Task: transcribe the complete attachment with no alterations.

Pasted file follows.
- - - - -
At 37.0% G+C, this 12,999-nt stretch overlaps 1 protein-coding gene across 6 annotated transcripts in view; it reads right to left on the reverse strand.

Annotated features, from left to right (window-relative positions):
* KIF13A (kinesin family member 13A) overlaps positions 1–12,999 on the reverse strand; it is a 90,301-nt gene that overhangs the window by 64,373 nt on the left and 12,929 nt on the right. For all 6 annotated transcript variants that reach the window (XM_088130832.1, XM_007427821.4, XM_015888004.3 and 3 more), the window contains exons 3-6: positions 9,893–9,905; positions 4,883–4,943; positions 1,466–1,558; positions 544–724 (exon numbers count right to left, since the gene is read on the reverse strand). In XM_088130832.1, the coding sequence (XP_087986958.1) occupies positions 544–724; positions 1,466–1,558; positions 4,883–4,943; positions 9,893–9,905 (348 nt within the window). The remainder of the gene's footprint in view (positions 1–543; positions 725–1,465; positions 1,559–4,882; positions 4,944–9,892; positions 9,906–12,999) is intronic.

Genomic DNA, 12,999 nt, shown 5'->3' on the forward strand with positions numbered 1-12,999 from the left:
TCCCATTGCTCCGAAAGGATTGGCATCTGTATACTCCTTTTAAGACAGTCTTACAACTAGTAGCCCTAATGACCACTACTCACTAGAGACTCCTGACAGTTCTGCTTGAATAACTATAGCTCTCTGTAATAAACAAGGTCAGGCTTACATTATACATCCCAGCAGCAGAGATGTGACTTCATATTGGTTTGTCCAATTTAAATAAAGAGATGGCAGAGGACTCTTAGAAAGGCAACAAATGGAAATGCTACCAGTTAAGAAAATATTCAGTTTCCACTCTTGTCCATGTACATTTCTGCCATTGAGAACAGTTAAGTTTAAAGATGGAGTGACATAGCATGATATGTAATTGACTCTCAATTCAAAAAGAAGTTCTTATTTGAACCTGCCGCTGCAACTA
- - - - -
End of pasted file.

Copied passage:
At 37.0% G+C, this 12,999-nt stretch overlaps 1 protein-coding gene across 6 annotated transcripts in view; it reads right to left on the reverse strand.

Annotated features, from left to right (window-relative positions):
* KIF13A (kinesin family member 13A) overlaps positions 1–12,999 on the reverse strand; it is a 90,301-nt gene that overhangs the window by 64,373 nt on the left and 12,929 nt on the right. For all 6 annotated transcript variants that reach the window (XM_088130832.1, XM_007427821.4, XM_015888004.3 and 3 more), the window contains exons 3-6: positions 9,893–9,905; positions 4,883–4,943; positions 1,466–1,558; positions 544–724 (exon numbers count right to left, since the gene is read on the reverse strand). In XM_088130832.1, the coding sequence (XP_087986958.1) occupies positions 544–724; positions 1,466–1,558; positions 4,883–4,943; positions 9,893–9,905 (348 nt within the window). The remainder of the gene's footprint in view (positions 1–543; positions 725–1,465; positions 1,559–4,882; positions 4,944–9,892; positions 9,906–12,999) is intronic.

Genomic DNA, 12,999 nt, shown 5'->3' on the forward strand with positions numbered 1-12,999 from the left:
TCCCATTGCTCCGAAAGGATTGGCATCTGTATACTCCTTTTAAGACAGTCTTACAACTAGTAGCCCTAATGACCACTACTCACTAGAGACTCCTGACAGTTCTGCTTGAATAACTATAGCTCTCTGTAATAAACAAGGTCAGGCTTACATTATACATCCCAGCAGCAGAGATGTGACTTCATATTGGTTTGTCCAATTTAAATAAAGAGATGGCAGAGGACTCTTAGAAAGGCAACAAATGGAAATGCTACCAGTTAAGAAAATATTCAGTTTCCACTCTTGTCCATGTACATTTCTGCCATTGAGAACAGTTAAGTTTAAAGATGGAGTGACATAGCATGATATGTAATTGACTCTCAATTCAAAAAGAAGTTCTTATTTGAACCTGCCGCTGCAACTA